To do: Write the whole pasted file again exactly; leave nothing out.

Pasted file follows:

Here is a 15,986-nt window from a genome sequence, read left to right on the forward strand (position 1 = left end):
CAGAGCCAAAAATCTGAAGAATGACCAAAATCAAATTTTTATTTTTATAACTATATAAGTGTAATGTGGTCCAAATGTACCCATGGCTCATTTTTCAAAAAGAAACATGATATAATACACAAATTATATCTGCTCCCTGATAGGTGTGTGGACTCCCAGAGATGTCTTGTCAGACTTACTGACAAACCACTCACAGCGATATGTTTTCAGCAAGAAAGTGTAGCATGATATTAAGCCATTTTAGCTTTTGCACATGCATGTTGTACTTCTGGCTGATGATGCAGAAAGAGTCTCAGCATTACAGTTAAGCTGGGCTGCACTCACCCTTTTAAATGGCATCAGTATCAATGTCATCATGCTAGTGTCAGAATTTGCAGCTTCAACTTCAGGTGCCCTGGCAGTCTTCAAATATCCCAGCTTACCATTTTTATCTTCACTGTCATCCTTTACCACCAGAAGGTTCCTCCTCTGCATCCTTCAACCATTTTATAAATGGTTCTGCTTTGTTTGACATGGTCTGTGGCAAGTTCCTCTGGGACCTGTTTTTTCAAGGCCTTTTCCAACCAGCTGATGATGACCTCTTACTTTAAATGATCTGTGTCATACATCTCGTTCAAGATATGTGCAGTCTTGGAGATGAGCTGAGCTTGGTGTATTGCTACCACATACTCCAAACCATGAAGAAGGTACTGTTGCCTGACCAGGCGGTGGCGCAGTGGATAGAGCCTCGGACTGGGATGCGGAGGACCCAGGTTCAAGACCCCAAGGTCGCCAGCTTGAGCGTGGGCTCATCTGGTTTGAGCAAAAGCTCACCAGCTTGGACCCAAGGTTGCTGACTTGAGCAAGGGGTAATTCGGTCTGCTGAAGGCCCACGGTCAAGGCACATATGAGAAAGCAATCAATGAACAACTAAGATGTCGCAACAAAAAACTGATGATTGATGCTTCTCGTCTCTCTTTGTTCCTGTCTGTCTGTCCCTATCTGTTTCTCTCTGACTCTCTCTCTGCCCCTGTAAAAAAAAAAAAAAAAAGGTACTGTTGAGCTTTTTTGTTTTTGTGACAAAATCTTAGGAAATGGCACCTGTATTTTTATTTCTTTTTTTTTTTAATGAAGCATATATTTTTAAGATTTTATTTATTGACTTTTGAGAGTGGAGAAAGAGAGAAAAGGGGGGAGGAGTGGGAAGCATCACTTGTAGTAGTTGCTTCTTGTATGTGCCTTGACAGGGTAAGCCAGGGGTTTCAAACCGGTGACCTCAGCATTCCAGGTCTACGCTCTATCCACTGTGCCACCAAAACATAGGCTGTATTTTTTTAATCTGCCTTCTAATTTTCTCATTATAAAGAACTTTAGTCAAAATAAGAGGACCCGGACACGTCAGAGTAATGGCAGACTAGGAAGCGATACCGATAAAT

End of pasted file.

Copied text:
Here is a 15,986-nt window from a genome sequence, read left to right on the forward strand (position 1 = left end):
CAGAGCCAAAAATCTGAAGAATGACCAAAATCAAATTTTTATTTTTATAACTATATAAGTGTAATGTGGTCCAAATGTACCCATGGCTCATTTTTCAAAAAGAAACATGATATAATACACAAATTATATCTGCTCCCTGATAGGTGTGTGGACTCCCAGAGATGTCTTGTCAGACTTACTGACAAACCACTCACAGCGATATGTTTTCAGCAAGAAAGTGTAGCATGATATTAAGCCATTTTAGCTTTTGCACATGCATGTTGTACTTCTGGCTGATGATGCAGAAAGAGTCTCAGCATTACAGTTAAGCTGGGCTGCACTCACCCTTTTAAATGGCATCAGTATCAATGTCATCATGCTAGTGTCAGAATTTGCAGCTTCAACTTCAGGTGCCCTGGCAGTCTTCAAATATCCCAGCTTACCATTTTTATCTTCACTGTCATCCTTTACCACCAGAAGGTTCCTCCTCTGCATCCTTCAACCATTTTATAAATGGTTCTGCTTTGTTTGACATGGTCTGTGGCAAGTTCCTCTGGGACCTGTTTTTTCAAGGCCTTTTCCAACCAGCTGATGATGACCTCTTACTTTAAATGATCTGTGTCATACATCTCGTTCAAGATATGTGCAGTCTTGGAGATGAGCTGAGCTTGGTGTATTGCTACCACATACTCCAAACCATGAAGAAGGTACTGTTGCCTGACCAGGCGGTGGCGCAGTGGATAGAGCCTCGGACTGGGATGCGGAGGACCCAGGTTCAAGACCCCAAGGTCGCCAGCTTGAGCGTGGGCTCATCTGGTTTGAGCAAAAGCTCACCAGCTTGGACCCAAGGTTGCTGACTTGAGCAAGGGGTAATTCGGTCTGCTGAAGGCCCACGGTCAAGGCACATATGAGAAAGCAATCAATGAACAACTAAGATGTCGCAACAAAAAACTGATGATTGATGCTTCTCGTCTCTCTTTGTTCCTGTCTGTCTGTCCCTATCTGTTTCTCTCTGACTCTCTCTCTGCCCCTGTAAAAAAAAAAAAAAAAAGGTACTGTTGAGCTTTTTTGTTTTTGTGACAAAATCTTAGGAAATGGCACCTGTATTTTTATTTCTTTTTTTTTTTAATGAAGCATATATTTTTAAGATTTTATTTATTGACTTTTGAGAGTGGAGAAAGAGAGAAAAGGGGGGAGGAGTGGGAAGCATCACTTGTAGTAGTTGCTTCTTGTATGTGCCTTGACAGGGTAAGCCAGGGGTTTCAAACCGGTGACCTCAGCATTCCAGGTCTACGCTCTATCCACTGTGCCACCAAAACATAGGCTGTATTTTTTTAATCTGCCTTCTAATTTTCTCATTATAAAGAACTTTAGTCAAAATAAGAGGACCCGGACACGTCAGAGTAATGGCAGACTAGGAAGCGATACCGATAAAT